Hawk tries a follow up clothesline that misses and Hawk’s arm hits the ring post. The referee is caught up with Animal who is protesting as Rotunda comes over for a cheap shot. Williams goes to work on the outside and then rolls back into the ring. Hawk follows but he’s reeling. Hawk reverses a whip to the ropes but Williams comes back with a clothesline and makes a tag to Rotunda. Before Rotunda can take advantage of the situation, Hawk makes the tag to Animal. He lands an atomic drop and a drop kick.

Huge shoulder block by Animal, but Williams tries to break it up. Another melee in the ring. Rotunda misses a clothesline and tumbles over the top rope. The Warriors set up Williams for the Doomsday Device and execute it. The referee goes for the pin, but Kevin Sullivan and Dan Spivey have run back out and they drag Koloff out of the ring. They attack Koloff and Hawk tries exits the ring to come to his aid.

This leaves a two-on-one situation in the ring for the Varsity Club. Animal is the victim of a double clothesline. Williams joins the attack on the outside while Animal and Rotunda look to face off 1:1. Williams and Hawk roll back into the ring and Hawk hits him with a big boot. Shortly thereafter, the bell rings. There has been a disqualification due to outside interference.
Winners: The Road Warriors (Disqualification)

  • EA’s Take: I knew going into this match that the Warriors either had to win or be screwed again and that’s exactly what happened. You really have to question the match order of this card, but I’ll get into that in my finisher later. The Road Warriors’ heel turn didn’t last very long, as the people never wanted to boo them. Varsity Club was arguably the top heel team, so this was the natural progression. They had previously been screwed out of the titles just a little more than a month prior. This one featured lots of brawling (I know…shocker), since Rotunda is easily the best worker of the group.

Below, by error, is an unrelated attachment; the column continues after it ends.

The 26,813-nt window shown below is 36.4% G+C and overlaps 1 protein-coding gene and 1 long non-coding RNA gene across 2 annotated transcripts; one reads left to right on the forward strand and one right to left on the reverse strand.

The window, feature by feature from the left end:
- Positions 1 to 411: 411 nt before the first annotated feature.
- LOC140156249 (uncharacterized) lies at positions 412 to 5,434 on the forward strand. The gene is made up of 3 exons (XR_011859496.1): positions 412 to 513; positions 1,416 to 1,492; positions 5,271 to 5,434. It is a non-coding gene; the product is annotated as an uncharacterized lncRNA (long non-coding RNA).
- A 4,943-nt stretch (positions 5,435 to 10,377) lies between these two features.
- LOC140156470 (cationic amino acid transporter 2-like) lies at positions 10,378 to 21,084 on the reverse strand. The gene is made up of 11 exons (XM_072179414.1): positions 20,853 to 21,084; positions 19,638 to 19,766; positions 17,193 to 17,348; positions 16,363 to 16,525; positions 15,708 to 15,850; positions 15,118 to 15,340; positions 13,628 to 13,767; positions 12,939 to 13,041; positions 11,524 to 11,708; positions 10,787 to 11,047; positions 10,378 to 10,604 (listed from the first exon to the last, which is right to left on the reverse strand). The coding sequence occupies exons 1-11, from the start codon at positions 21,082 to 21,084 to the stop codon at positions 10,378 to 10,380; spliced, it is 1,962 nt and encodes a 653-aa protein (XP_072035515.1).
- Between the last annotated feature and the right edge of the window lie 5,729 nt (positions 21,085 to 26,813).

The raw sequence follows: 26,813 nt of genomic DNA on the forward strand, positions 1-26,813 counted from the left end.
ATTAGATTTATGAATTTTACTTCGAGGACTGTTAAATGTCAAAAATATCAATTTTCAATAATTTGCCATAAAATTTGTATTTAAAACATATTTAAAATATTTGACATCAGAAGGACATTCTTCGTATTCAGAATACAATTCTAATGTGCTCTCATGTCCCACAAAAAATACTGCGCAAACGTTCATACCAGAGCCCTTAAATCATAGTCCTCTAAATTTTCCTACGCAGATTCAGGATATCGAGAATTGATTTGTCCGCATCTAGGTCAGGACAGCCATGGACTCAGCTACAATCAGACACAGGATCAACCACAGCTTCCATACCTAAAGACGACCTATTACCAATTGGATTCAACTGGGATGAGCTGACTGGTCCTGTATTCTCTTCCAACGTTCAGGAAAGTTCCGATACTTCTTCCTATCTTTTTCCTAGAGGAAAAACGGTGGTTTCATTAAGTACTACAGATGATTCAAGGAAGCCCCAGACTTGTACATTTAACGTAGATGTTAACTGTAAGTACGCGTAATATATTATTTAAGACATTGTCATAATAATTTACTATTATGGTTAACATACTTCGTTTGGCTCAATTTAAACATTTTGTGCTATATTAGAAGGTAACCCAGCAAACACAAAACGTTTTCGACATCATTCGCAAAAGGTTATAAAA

Match #9 for the NWA United States Tag Team Championship: NWA United States Tag Team Champions Eddie Gilbert & Rick Steiner w/Missy Hyatt vs. The Varsity Club (Kevin Sullivan Dan Spivey)
Sullivan and Spivey waste no time attacking the champs. Sullivan appears to chase Hyatt but he’s interrupted by Gilbert. On the outside, Spivey attacks Steiner with a shoulder block. In the ring, Gilbert and Sullivan go to work. Gilbert with an Irish whip but Sullivan gets his foot up. He tags in Spivey but Gilbert rolls out to the floor. Back to the ring Gilbert ducks clotheslines and they lock up. Spivey delivers rights in the ring while Sullivan cheap shots Steiner on the floor. Gilbert is whipped to the ropes but he reverses the momentum with a right to the face. Spivey rakes the eyes but Gilbert rolls out to the floor.